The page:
For many motorists, repairing and improving state highways means one thing: inconvenience. After all, state highways don’t have as many diverse ways of adapting to reduced traffic patterns that their interstate cousins do, so they can be crippled by construction traffic quite easily.
State highways are, however, important to our nation’s trucking industry, which is the very thing that keeps America up and running. Without roads there are no trucks and without trucks there are no goods, and by all reports America’s roads are not in good shape.
The Bad News
According to a report from Building America’s Future, traffic jams cost American commuters 4.2 billion hours and around 2.8 million gallons of gas per year due to lack of roads. The same report states that decaying transportation systems cost us 78 billion dollars in lost time and fuel.
Worse still, that study reports that somewhere near a third of highway fatalities are related to “substandard road conditions, obsolete road designs, or roadside hazards.” Finally, a Pew Research study notes that almost one third of America’s roads are in less than acceptable condition.
That’s bad for regular motorists, but it’s even worse for long haul truckers. Bad road conditions are much more likely to slow a trucker down or cause minor damage to his vehicle. These obstacles are harder for him to avoid.
In addition, trucks don’t get great fuel economy in the first place—couple that with the fuel/time cost from degenerating roads and the money adds up. That money has to come from somewhere, and chances are it’s going to come from the American consumer and truckers themselves. Traffic accidents involving regular motorists are difficult for truckers to avoid, and a stranded truck can spell out either an accident or severe time delay for the average commuter.
The point is this—if trucks are encountering problems on a stretch of road, then everyone else is encountering problems on that same stretch of road.
- Traffic jams cost Americans 4.2 billion hours and 2.8 million gallons of gas per year.
- One third of highway fatalities are related to poor road conditions.
- One third of American roads are in less than acceptable condition.
The Good News
The American Recovery and Reinvestment (AARA) act provided states with much-needed money for road repair, but how is it coming along and what does it mean for the trucking industry?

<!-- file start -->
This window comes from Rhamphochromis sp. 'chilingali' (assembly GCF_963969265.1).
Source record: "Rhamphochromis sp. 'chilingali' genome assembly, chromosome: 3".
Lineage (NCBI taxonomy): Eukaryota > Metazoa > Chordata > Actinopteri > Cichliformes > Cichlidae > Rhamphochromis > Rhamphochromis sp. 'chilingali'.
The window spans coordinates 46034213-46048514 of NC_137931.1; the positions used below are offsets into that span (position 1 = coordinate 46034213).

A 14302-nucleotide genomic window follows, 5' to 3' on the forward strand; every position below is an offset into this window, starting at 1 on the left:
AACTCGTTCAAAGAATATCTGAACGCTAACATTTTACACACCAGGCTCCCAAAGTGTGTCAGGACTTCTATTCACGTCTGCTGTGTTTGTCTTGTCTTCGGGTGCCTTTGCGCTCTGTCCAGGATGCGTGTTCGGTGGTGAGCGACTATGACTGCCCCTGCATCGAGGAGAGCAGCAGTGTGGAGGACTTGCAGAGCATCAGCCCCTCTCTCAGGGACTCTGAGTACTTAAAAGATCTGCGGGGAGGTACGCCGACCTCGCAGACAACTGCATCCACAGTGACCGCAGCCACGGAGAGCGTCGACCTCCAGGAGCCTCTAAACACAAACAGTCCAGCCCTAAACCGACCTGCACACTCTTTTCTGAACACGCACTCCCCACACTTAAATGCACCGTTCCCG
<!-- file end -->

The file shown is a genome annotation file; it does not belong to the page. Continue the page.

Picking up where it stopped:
It’s somewhat unclear at the moment since so many states got off to such a slow start in spending the money to improve infrastructure. After all, contractors and workers had to be hired and plans had to be made. Some of the states with the highest unemployment rates were the most sluggish to start construction, but things seem to be moving along.
Washington State has invested 99.81% of its ARRA funds allocated for highway improvements and has created or saved nearly 6000 jobs, according to the Washington State Department of Transportation. Florida is busy building new onramps and looking at strategies to move congestion from the interstate onto less crowded highways to improve both road quality and traffic patterns.
Other states are replacing asphalt with gravel roads, which are easier to maintain. Both Texas and Washington are looking at reevaluating speed limits on highways to improve congestion problems and allow smoother travel for long haul truckers—though the American Trucking Association (ATA) doesn’t agree with the speed hike on Texas State Highway 130, many truckers do.
Though the ARRA money can’t single-handedly save our state highways, it seems to be putting a good dent into some of the repair work. State highways are important because they provide valuable alternate routes for truckers, which help to take congestion off of the interstate.
If state highways are in bad repair, however, it’s dangerous to both the trucking industry and to truckers themselves. All of this road work might be inconvenient right now, but it will prove to be very convenient in the future.
- Washington State has invested 99.81% of ARRA funds for road repairs, thus saving nearly 6000 jobs.
- Florida is moving congestion from the interstate to less crowded highways.
- Other states are replacing asphalt with gravel roads.
- Speed limits across the country are being reevaluated to improve roadways.
Submitted by: Hank Barton is a second generation trucker-philosopher with a penchant for the written word. He enjoys blogging about long haul trucking, safe driving practices and life on the open road. He writes for E-Gears, an online CDL Test authority that specializes in a variety of study guides.
photo credit: <a href=”http://www.flickr.com/photos/truckerdan/7837086434/“>Trucker Dan</a> via <a href=”http://photopin.com“>photopin</a> <a href=”http://creativecommons.org/licenses/by-nd/2.0/“>cc</a>